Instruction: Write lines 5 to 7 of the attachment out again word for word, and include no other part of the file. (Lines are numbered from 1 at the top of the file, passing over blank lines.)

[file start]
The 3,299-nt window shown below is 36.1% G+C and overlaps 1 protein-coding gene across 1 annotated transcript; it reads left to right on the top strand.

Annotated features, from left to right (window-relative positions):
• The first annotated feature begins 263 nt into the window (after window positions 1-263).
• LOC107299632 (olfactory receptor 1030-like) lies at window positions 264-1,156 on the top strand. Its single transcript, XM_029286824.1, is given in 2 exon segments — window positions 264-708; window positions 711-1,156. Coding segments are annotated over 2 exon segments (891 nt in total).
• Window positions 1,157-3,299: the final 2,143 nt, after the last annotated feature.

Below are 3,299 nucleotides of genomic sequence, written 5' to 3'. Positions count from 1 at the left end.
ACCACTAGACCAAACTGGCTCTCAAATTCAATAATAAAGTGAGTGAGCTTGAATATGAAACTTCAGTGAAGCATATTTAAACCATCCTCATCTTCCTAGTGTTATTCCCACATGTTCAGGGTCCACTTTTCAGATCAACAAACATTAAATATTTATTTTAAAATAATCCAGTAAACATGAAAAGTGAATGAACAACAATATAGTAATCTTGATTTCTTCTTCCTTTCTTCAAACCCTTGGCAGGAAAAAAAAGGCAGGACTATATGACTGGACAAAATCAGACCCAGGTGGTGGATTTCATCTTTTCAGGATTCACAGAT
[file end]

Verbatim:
• Window positions 1,157-3,299: the final 2,143 nt, after the last annotated feature.

Below are 3,299 nucleotides of genomic sequence, written 5' to 3'. Positions count from 1 at the left end.
ACCACTAGACCAAACTGGCTCTCAAATTCAATAATAAAGTGAGTGAGCTTGAATATGAAACTTCAGTGAAGCATATTTAAACCATCCTCATCTTCCTAGTGTTATTCCCACATGTTCAGGGTCCACTTTTCAGATCAACAAACATTAAATATTTATTTTAAAATAATCCAGTAAACATGAAAAGTGAATGAACAACAATATAGTAATCTTGATTTCTTCTTCCTTTCTTCAAACCCTTGGCAGGAAAAAAAAGGCAGGACTATATGACTGGACAAAATCAGACCCAGGTGGTGGATTTCATCTTTTCAGGATTCACAGAT